Technology Crossover Ventures is selling a strip of assets out of older funds in a deal that could be valued at $1 billion or more, three people with knowledge of the deal told affiliate title Buyouts.
The deal, a strip sale, is one of the various forms of GP-led secondaries that are helping to drive the market to what will likely be record activity levels this year. Sales of strips of portfolio assets have not been as pervasive as other forms of GP-led deals like multi-asset continuation funds and single-asset deals.
“You’ll see a lot of private equity and venture managers take advantage of strip sales, preferred equity and in some cases multi-asset GP-leds to send some distributions back to investors,” a secondaries buyer told Buyouts in a recent interview.
“If you think about the run-up in public [market valuations], and particularly enterprise software, for example, and a few other sectors beloved by venture, they’re going to be sitting on such elevated return positions that it is almost indubitable they think about liquidity options via the secondary market,” the buyer said. “In effect, the market patterns that have occurred post-covid will drive a lot of volume on that side.”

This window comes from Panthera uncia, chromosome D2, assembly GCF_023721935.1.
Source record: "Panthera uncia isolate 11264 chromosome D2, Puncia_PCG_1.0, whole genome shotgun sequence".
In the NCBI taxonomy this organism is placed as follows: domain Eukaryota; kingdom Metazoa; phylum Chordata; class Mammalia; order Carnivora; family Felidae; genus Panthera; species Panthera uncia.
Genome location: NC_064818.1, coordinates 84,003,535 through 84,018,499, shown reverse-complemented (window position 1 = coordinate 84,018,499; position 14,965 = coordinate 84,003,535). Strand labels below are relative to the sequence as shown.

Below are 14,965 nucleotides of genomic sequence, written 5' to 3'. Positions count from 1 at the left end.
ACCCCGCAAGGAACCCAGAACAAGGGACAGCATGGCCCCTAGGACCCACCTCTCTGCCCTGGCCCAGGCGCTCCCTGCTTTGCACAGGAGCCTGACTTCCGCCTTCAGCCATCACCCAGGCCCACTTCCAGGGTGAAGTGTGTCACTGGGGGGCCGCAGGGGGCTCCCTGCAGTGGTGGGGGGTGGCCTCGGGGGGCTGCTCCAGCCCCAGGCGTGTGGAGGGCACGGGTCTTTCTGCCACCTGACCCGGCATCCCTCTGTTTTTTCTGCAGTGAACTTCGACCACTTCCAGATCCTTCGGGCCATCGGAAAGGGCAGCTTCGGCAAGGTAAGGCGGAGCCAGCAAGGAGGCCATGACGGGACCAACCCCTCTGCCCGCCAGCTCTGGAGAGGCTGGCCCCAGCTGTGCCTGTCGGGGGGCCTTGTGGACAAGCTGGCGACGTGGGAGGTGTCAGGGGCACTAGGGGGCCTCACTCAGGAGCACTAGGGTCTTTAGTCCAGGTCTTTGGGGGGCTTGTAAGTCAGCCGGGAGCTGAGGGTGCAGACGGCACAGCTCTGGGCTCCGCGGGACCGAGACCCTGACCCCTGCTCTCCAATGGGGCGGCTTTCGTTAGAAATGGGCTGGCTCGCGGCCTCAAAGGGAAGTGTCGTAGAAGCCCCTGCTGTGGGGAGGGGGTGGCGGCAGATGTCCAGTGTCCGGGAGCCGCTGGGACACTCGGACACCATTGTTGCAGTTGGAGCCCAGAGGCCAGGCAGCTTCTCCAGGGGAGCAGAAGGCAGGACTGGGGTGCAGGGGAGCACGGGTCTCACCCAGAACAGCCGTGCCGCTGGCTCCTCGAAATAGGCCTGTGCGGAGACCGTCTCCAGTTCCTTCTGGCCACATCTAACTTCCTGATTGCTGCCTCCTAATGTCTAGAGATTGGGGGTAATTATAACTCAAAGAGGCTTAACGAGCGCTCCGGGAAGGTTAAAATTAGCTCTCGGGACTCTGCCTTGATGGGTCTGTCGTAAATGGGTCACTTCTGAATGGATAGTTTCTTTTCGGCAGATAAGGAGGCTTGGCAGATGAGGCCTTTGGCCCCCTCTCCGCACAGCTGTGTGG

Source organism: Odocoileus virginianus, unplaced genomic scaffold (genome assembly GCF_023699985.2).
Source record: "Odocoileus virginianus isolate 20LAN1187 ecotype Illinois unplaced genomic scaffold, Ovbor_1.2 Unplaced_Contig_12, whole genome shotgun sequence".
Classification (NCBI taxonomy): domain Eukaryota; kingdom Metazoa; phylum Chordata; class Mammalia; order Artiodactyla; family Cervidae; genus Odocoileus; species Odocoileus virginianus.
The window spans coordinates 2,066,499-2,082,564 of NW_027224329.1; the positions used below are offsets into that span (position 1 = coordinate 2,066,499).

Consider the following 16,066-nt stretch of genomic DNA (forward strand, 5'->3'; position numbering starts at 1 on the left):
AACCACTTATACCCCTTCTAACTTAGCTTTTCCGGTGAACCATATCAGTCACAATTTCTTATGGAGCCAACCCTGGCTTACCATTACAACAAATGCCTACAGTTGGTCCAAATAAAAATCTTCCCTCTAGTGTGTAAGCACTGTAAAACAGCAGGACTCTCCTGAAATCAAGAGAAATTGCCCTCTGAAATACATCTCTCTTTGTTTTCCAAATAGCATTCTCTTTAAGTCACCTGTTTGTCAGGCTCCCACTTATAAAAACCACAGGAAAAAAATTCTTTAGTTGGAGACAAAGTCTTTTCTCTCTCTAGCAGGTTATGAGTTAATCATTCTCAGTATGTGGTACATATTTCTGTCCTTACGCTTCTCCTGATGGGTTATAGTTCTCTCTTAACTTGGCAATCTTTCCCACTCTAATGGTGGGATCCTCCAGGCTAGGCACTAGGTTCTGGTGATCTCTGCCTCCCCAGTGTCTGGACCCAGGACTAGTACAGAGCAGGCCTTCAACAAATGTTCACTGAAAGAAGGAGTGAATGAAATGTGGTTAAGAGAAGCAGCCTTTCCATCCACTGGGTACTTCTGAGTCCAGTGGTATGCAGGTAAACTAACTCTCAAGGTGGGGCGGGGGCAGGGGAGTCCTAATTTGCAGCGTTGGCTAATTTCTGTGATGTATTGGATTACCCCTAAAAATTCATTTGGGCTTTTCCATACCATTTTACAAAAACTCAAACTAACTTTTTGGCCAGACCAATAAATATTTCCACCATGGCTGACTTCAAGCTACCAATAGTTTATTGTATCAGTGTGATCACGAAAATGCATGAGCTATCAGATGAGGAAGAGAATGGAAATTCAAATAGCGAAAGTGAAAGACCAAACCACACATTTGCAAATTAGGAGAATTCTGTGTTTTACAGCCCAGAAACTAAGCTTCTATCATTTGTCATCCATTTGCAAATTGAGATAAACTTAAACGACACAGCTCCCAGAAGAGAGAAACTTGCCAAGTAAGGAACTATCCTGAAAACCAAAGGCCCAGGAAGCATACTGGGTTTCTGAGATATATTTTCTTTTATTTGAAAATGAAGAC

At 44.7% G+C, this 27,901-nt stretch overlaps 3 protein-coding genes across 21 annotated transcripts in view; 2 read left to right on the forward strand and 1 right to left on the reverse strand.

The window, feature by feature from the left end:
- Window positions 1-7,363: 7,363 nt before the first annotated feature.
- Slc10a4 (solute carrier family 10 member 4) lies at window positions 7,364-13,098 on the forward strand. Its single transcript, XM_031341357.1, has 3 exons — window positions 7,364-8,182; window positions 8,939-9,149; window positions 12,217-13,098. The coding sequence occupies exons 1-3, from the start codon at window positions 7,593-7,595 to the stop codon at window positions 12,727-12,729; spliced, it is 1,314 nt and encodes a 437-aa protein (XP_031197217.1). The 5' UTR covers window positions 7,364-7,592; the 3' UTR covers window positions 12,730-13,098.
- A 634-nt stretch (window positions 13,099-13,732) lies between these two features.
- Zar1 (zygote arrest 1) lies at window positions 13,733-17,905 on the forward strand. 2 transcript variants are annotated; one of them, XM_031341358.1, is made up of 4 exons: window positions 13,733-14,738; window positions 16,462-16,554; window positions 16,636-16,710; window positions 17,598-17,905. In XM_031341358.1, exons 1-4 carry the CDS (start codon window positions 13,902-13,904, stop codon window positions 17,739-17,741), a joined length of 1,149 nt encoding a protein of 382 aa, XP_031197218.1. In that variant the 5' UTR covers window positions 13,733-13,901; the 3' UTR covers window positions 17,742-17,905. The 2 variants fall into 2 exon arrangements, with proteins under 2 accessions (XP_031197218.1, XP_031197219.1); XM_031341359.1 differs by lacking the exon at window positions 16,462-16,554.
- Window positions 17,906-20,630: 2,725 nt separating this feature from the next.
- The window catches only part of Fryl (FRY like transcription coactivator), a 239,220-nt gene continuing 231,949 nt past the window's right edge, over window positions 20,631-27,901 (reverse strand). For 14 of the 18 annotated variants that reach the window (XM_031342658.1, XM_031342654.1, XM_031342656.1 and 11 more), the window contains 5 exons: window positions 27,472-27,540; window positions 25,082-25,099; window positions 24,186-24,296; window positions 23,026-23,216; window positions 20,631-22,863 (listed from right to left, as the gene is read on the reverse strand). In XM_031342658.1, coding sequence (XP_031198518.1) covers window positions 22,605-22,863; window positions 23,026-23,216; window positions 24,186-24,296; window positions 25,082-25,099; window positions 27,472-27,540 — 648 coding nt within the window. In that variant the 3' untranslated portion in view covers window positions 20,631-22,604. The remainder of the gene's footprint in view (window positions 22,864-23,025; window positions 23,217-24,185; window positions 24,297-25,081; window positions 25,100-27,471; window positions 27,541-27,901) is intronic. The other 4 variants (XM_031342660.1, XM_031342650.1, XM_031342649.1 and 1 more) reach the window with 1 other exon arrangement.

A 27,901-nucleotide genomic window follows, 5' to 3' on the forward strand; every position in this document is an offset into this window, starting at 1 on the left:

TCV is selling 13 “relatively mature” companies out of various funds, one of the people, a secondaries buyer, said. The deal is being syndicated out to a group of buyers, the person noted.
Lazard is working as secondaries adviser on the process. Katja Gagen, spokesperson with TCV, declined to comment Wednesday.
It’s not clear what funds the assets are coming from. TCV announced it closed its 11th flagship fund on $4 billion in January.
As the name indicates, TCV straddles both VC and growth, with a focus on technology. It managed about $22.5 billion as of 31 December 2020, according to its Form ADV. TCV’s management company’s principal owners are Jay Hoag and Richard Kimball, who founded the firm in 1995.
Strip sales, classified as secondaries directs, represented only about 3 percent of $60 billion of total transaction volume in 2020, according to the full-year deal volume report from Campbell Lutyens. By contrast, GP-led deals such as continuation funds were about 40 percent of total deal activity, and LP portfolio sales were about 43 percent, the report said.
Strip sales have remained a less prominent part of the GP-led secondaries world, though they may get more attention as secondaries buyers look to diversify away from the big concentrated asset bets they made earlier in the year, according to two buyer sources.
“You’re starting to see it happen on the growth side,” one of the buyers said about strip sales, stressing that the deals are generally smaller, in the $200 million to $300 million range.
One the biggest strip sales happened in 2017, when Warburg Pincus sold a strip of Asian assets out of its 11th fund in a deal valued at around $1.2 billion. Lexington Partners and Goldman Sachs were the largest buyers in the deal.
This article first appeared in affiliate publication Buyouts